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Old 17-05-2011, 03:23   #25
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Re: Sail Trim Puzzle

A treasure trove of information -- thanks everyone! I have learned a lot.

Yes, the headsail leech is turning in a little. I wonder if I have forgotten to ease the yankee leech line???!!!! That would be even worse than having forgotten to ease the topping lift! Arrggghh!
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Old 17-05-2011, 06:28   #26
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Re: Sail Trim Puzzle

IMHO, Bash got it right.
Close-hauled is when the foresail/main combination most closely resembles an aircraft wing- turned vertical.
Different leading edge slats (flaps) create different lift characteristics, and negative/ positive areas on the sails.
I'd bet a visit to one of the aircraft forums would provide insight.
In fact, you got me thinking, I'll go there myself, out of curiosity.
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Old 17-05-2011, 06:57   #27
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Re: Sail Trim Puzzle

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More halyard- Cunningham. More backstay. Also if the leech on the headsail is old it will be turning in somewhat and disturbing the airflow - you may need to get it trimmed off. It could also be that the main is simply "blown out" and will never trim correctly. But, most likely a mix of all of the above.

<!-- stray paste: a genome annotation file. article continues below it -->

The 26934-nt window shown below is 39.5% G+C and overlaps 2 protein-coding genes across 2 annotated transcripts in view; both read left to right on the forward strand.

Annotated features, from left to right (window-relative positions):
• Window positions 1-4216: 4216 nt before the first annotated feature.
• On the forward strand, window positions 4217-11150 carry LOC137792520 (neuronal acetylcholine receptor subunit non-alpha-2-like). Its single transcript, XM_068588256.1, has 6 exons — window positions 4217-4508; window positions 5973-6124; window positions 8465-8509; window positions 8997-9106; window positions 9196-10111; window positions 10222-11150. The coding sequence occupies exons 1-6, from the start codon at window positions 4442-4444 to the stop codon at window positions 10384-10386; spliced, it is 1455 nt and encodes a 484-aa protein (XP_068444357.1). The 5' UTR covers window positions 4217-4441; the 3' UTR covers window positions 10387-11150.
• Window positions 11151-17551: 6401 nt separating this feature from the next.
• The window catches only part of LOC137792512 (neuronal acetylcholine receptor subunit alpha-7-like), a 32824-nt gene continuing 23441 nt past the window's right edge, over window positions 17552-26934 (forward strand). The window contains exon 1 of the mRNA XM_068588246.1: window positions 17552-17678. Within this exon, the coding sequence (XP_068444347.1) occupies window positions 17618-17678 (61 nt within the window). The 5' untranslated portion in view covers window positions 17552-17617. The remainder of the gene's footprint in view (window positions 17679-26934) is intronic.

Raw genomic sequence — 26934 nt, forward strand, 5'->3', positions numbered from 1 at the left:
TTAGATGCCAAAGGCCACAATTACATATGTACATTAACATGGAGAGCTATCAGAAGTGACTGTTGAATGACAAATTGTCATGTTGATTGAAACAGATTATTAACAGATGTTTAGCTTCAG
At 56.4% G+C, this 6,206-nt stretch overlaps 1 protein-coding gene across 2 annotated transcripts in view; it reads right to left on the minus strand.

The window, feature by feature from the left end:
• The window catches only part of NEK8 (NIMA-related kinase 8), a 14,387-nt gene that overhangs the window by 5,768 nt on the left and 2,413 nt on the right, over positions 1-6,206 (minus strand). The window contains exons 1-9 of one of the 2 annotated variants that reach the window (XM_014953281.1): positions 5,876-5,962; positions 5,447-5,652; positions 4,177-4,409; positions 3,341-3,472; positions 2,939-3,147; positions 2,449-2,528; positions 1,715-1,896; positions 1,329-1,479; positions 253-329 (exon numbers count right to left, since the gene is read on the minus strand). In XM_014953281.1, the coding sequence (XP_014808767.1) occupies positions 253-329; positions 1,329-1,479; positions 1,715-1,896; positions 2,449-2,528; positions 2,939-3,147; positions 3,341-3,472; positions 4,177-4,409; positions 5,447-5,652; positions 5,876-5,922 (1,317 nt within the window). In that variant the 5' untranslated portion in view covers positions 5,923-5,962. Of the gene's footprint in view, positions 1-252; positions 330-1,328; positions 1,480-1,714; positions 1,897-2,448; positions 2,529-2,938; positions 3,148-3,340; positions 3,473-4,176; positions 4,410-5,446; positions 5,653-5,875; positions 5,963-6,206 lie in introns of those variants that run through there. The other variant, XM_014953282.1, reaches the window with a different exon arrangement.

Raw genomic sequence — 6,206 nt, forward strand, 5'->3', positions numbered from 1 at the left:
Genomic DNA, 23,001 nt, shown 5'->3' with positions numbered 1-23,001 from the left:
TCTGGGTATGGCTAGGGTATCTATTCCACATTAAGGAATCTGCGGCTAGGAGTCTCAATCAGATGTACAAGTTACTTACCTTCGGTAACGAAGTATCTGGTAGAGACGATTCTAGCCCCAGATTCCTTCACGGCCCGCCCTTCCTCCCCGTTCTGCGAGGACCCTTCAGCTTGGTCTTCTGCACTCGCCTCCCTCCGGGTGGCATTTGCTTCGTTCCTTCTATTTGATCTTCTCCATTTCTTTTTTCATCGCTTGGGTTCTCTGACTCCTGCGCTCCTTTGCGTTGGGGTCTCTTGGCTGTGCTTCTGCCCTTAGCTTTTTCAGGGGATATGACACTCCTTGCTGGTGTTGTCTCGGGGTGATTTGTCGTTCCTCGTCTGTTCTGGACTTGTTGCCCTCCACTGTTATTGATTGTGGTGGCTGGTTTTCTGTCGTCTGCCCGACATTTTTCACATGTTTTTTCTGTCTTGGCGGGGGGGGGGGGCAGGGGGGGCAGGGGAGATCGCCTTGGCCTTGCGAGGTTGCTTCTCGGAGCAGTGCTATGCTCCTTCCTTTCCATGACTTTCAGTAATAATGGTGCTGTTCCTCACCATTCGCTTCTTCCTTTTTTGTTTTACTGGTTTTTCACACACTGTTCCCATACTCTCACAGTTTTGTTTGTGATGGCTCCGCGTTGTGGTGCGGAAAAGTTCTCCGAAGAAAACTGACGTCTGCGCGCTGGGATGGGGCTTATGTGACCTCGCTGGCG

But either way older sails arent going to be as efficient as new sales. 11 years is a long run.

I just re read your post again.. you said. "Likewise, slacking the yankee sheet seems to reduce the stalling." I bet the leech is a major cause of the problem. Because as you ease the sheet, the leech would free up and stop stalling the main. A sailmaker should be able to trim that leech a few inches and most of your problem should be solved imho..
Messing with the backstay doesn't work when you have in mast furling. It causes the furler to jam.
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Old 17-05-2011, 06:59   #28
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Re: Sail Trim Puzzle

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A treasure trove of information -- thanks everyone! I have learned a lot.

Yes, the headsail leech is turning in a little. I wonder if I have forgotten to ease the yankee leech line???!!!! That would be even worse than having forgotten to ease the topping lift! Arrggghh!
Try no yankee at all until the apparent gets to 60.